This report analyzes privacy issues surrounding the NSA, how they appear similar to those found in other sectors, and how lessons learned in one area may potentially benefit, or at least inform, other areas in pursuit of an equitable balance between the need to know and the right to privacy.
The National Security Agency/Central Security Service of the United States, or NSA/CSS, has inserted itself into the realm of Big Data. The intent of this report is to discuss how it has done so, and to analyze the issues and impacts resulting from its actions, both on the populace at large and specifically on Big Data. The report’s main conclusions and takeaways are as follows:
- The NSA/CSS (referred to hereafter in this report simply as the NSA) now has access to detailed information about much of the electronic communication in the U.S. This includes virtually all mobile communications, virtually all online communications, whether mobile or computer-based, and some landline business communications. It includes phone and data traffic originating inside the U.S. and terminating either inside or outside the U.S. The NSA also has access to most of the credit card transactions occurring in the U.S.; and, as an addon to its 24/7 surveillance of U.S.-based mobile communications, the NSA is also tapping into the most popular mobile phone applications, including Angry Birds.
- The NSA is collecting data from these sources as a result of agreements it has specifically imposed on mobile operators and Internet infrastructure providers—through electronic “back doors” it has persuaded providers to insert in their software and systems, and through its own ability to troll communications highways and collect data at will. Providers such as Google have angrily denounced the NSA’s actions, and claim to have agreed to no such thing; but whatever the case, the end result is the same.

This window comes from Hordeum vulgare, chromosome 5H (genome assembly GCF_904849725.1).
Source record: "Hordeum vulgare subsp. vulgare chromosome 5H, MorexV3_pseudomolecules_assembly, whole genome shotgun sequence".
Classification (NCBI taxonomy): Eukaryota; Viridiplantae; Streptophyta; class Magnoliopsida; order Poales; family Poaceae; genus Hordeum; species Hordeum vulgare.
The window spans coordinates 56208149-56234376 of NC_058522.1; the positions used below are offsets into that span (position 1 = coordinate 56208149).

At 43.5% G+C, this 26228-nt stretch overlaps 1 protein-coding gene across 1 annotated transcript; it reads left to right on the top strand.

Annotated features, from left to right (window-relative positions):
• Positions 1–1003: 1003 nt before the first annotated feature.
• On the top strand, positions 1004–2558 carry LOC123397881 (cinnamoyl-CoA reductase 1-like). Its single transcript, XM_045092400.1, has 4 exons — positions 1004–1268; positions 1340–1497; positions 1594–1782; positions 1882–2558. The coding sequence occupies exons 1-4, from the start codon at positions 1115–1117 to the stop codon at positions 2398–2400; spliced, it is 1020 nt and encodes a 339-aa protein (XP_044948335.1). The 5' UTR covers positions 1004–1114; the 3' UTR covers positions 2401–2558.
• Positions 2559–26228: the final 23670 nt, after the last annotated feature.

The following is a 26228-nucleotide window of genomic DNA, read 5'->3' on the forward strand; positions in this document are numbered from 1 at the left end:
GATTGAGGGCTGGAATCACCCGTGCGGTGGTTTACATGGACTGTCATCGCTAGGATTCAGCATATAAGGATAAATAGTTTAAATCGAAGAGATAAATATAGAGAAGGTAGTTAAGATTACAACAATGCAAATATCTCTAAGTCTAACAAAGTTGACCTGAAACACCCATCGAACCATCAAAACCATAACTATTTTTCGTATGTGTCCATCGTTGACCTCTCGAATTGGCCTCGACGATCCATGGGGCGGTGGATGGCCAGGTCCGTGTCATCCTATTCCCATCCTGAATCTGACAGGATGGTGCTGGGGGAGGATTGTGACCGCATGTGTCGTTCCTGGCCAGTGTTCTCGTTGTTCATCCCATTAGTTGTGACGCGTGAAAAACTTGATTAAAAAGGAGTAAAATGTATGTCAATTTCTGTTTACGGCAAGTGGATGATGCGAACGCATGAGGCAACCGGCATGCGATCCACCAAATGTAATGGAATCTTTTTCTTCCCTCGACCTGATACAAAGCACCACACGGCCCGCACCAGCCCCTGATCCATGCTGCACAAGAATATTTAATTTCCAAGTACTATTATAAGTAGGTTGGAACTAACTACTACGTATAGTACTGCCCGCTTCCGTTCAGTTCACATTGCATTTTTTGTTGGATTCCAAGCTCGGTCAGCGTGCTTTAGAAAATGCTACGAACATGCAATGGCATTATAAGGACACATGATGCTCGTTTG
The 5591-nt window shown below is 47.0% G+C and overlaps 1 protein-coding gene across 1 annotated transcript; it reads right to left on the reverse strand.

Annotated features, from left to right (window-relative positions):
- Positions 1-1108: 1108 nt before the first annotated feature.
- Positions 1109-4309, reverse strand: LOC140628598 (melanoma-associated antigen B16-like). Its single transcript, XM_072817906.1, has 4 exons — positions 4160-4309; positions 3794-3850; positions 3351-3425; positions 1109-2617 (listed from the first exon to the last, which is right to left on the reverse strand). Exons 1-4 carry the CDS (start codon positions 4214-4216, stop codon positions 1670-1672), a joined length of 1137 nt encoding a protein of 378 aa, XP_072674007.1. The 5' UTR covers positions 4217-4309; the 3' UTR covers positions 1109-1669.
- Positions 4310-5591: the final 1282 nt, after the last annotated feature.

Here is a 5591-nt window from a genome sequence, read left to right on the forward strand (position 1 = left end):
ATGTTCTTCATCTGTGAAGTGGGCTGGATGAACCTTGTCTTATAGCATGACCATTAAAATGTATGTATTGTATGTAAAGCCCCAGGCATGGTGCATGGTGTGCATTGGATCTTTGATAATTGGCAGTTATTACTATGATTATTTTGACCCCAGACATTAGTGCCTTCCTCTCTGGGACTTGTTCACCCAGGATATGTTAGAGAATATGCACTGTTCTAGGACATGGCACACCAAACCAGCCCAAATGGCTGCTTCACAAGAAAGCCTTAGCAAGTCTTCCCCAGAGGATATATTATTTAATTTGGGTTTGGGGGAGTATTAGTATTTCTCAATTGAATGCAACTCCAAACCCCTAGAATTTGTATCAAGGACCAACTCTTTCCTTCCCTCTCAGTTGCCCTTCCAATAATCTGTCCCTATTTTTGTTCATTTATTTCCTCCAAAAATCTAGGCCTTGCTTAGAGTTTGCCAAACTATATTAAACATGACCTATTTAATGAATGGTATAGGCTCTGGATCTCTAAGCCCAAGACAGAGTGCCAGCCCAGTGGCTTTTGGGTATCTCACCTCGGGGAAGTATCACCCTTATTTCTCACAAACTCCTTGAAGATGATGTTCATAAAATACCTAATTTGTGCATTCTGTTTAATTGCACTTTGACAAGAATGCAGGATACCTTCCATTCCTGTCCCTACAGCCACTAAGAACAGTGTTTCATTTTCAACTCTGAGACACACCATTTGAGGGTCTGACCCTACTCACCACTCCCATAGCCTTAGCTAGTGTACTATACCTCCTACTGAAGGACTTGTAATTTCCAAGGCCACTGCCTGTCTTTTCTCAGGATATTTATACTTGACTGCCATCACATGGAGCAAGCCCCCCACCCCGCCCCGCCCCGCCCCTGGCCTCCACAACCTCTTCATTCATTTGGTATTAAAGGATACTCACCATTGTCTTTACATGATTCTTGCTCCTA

- The NSA claims to simply be interested in, and collecting, metadata, a term that is roughly equivalent to “data about the data.” In the case of what the NSA is claiming, this means information such as call origination and destination points, call duration, where someone accessed the Web and how much time they spent online; not the content of calls or emails. Yet, the NSA is hard at work cracking the code, so to speak, of Secure Sockets Layer (SSL), the protocol that, until now, has kept the content of online communications and transactions hidden from prying eyes. The NSA has also now set its sights on the Advanced Encryption Standard (AES), which is an encryption algorithm for securing sensitive but unclassified material by U.S. government agencies, and is being used more and more for commercial transactions. The NSA’s actions with regard to SSL and AES have “content inspection” written all over them.
- The NSA is far from the only entity that appears to be trampling on the notion of personal privacy in pursuit of information it believes it needs to achieve its ends. The private sector, too, is teeming with examples of companies obtaining personal user data through questionable means, and deploying it in even more questionable ways.
- Concepts and technologies currently in use or development, such as Harvard University’s extensive work on Differential Privacy, are predicated on the point raised in the previous bullet: threats to privacy occur in the private sector and academia as well. Differential Privacy leverages the commonalities across sectors to point
- The upshot of all of this is that, while privacy is already threatened or extinct in a growing number of places, the NSA’s actions are accelerating and expanding this phenomenon. That is already sufficiently concerning in terms of quality of life; but further, since electronic communications are the lifeblood of a great deal of commercial activity, the NSA may also begin to have a chilling effect on the U.S. economy.